C is an improvization artist, which is a quality I recognize in myself as well. We language-studiers tend to have to be, because when you are trying to express something that hasn’t been expressed before, you’ve got to improvise. C took a recipe for Meatball Bombs, a recipe for Crockpot Turkey Meatballs, improvised which ingredients she had and substituted things that she thought would work well, and created the delicious teeny-tiny-meat-pies that we ate at the meatball party.
A hostess always worries about balance at a dinner party, and I worried that a party with meatballs (even meatless meatballs) as the focal point might be way too heavy. I put out some tiny slider buns so that people would be able to add a little starch to all that protein, but I was relieved when C walked in with meatball bombs because they built the starch into the meatball. They were savory and the pastry was rich enough that they didn’t need to be dripping in sauce to taste good. While I loved all the meatballs (they are all my favorite child), this meatball clearly won my favorite format for a meatball.
I was also impressed that it was a turkey meatball, because I haven’t used turkey as a substitute for beef in many contexts (I’ve never had a turkey burger, for instance) and I was very happy with the richness of it – a dry slice of turkey breast on thanksgiving is definitely not the only format for the good ol’ bird. I want to experiment with turkey as a replacement for some beef because it seems leaner and it gives me an option when beef isn’t on sale but I don’t feel like chicken yet again.
I know I’ve posted a lot about meatballs, but I promise, I’m almost through the party recipes. They were all so good that I want to share them both so I can try them myself and to let you all experience the breadth of meatball goodness at this party. 🙂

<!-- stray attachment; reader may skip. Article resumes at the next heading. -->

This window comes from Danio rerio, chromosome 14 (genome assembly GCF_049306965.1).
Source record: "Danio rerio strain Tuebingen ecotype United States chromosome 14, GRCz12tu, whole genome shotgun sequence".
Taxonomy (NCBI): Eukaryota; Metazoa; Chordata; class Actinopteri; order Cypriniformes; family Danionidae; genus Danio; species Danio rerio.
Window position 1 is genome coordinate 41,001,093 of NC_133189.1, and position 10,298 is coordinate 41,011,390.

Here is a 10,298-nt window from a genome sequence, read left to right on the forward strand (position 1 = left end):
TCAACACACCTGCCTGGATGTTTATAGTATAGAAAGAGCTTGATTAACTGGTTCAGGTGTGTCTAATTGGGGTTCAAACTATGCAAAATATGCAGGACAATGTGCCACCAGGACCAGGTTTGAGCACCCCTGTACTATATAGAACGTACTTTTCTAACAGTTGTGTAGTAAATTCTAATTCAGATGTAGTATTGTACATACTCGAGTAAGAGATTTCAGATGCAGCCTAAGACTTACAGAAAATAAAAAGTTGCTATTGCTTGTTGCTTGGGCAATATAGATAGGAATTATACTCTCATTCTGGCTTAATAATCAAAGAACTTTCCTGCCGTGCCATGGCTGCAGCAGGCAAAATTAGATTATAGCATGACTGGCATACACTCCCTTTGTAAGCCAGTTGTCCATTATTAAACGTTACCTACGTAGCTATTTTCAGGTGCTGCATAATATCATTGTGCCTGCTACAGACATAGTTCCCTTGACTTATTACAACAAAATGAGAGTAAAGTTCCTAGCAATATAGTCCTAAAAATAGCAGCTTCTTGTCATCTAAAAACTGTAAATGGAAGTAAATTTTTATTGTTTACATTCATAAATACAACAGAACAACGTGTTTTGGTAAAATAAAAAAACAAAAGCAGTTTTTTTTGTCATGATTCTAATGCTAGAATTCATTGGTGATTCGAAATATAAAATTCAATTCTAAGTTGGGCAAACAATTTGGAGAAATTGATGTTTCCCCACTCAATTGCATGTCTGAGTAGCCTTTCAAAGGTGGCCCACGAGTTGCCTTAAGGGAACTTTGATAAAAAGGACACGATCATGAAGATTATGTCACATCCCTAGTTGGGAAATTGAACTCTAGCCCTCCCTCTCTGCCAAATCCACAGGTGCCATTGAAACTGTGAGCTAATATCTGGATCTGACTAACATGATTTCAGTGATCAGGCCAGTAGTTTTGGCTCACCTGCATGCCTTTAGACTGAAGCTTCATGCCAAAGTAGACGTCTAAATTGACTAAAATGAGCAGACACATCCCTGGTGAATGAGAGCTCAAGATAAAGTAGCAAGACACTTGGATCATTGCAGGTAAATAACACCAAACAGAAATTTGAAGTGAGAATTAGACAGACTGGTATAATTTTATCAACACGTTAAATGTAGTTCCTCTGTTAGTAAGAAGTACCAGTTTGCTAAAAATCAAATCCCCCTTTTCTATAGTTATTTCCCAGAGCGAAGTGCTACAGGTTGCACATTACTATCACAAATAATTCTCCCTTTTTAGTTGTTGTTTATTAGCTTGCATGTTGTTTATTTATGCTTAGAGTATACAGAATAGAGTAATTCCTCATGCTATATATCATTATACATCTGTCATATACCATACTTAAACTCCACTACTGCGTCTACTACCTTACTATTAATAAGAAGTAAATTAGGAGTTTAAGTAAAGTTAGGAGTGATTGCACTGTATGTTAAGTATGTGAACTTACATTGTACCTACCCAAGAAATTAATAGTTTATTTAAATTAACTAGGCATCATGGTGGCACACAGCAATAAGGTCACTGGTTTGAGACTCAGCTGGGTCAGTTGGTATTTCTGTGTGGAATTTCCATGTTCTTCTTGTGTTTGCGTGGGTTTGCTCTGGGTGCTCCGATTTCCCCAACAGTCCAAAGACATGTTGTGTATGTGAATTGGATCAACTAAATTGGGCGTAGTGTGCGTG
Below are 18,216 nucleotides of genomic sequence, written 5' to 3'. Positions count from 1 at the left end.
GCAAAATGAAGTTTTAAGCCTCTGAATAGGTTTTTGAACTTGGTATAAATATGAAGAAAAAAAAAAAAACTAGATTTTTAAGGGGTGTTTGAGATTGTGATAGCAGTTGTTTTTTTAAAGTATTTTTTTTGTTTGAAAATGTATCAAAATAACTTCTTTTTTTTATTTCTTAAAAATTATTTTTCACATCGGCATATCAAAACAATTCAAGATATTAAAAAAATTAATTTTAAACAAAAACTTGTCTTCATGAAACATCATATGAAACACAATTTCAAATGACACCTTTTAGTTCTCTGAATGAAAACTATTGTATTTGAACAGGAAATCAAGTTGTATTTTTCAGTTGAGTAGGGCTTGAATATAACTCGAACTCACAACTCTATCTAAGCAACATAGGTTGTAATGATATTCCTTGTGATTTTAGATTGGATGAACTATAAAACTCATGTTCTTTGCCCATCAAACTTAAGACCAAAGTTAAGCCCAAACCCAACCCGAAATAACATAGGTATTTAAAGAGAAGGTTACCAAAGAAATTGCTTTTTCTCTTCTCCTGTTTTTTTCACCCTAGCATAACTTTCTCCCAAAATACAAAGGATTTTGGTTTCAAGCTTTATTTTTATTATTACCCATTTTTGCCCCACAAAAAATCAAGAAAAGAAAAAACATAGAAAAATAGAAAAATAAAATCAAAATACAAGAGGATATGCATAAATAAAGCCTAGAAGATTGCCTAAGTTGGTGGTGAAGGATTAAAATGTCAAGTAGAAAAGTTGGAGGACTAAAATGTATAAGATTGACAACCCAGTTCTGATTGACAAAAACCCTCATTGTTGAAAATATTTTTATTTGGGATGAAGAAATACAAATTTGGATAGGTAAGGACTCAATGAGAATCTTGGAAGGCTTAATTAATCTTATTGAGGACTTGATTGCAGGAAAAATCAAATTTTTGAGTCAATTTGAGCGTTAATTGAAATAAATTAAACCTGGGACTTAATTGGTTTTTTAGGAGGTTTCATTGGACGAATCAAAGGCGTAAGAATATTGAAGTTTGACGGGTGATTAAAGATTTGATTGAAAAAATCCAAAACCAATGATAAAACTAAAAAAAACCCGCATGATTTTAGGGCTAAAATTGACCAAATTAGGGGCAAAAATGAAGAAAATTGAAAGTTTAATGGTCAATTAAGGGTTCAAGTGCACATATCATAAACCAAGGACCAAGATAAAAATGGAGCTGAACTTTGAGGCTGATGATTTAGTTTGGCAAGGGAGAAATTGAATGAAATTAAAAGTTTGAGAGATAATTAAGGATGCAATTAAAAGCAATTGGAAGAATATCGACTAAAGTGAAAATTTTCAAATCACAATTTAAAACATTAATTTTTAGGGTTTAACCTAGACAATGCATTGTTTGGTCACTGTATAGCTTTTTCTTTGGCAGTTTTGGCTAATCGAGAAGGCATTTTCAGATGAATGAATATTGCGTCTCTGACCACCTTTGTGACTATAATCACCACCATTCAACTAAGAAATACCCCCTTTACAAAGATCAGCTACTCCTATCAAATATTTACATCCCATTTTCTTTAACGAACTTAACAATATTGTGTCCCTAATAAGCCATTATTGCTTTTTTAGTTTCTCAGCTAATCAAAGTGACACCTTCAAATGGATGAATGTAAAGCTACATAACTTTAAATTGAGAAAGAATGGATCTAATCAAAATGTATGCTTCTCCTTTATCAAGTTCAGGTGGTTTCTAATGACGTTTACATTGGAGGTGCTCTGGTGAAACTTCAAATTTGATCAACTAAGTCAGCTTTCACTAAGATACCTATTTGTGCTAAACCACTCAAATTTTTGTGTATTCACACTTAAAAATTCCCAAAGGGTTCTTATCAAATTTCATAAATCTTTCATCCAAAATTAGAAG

J is a friend of a friend, N, who was my co-hostess for the meatball party. J immediately made me happy when I met him (in a donut store, of all places) because he studies math and is easy-going, which are two things that would immediately endear him to Husband. Husband tries hard to be friends with all the English majors I associate with, but he’s got less in common with them. J helped with that, and I was so glad he could come to the party.
J recently bought a deep fryer (!!! how awesome is that??) and so he undertook this recipe for falafel, which turned out brilliantly and was accompanied by a great tahini sauce. It took me back to my most vivid memory of falafel, namely when I was visiting London for the first time. I had spent the entire day roaming the city (very easy t0 do for days on end in London) and had gotten over to the Brick Lane neighborhood. It was full of street markets, graffiti, art, and just general hubbub; I stopped at a falafel stand and got a pita full of warm falafel and lettuce and sauce and it was delicious in that I’ve-walked-10-miles-today-feed-me kind of way; falafel has a simple flavor to me but not a boring one. Every crispy bite of J’s falafel at the party this past weekend was a nice callback to that day of looking at crazy art and trying to find souvenirs that in some way reminded me of the place. In the end, I find that memories of food tend to be my biggest souvenirs from places like London: a brunch burger I ate with an over-easy egg on it, a cup of spiced cider on the banks of the Thames, even a piece of toast, eaten while looking out a window at King’s Cross and miles and miles of houses.
So thanks, J; your falafel clearly carried me away!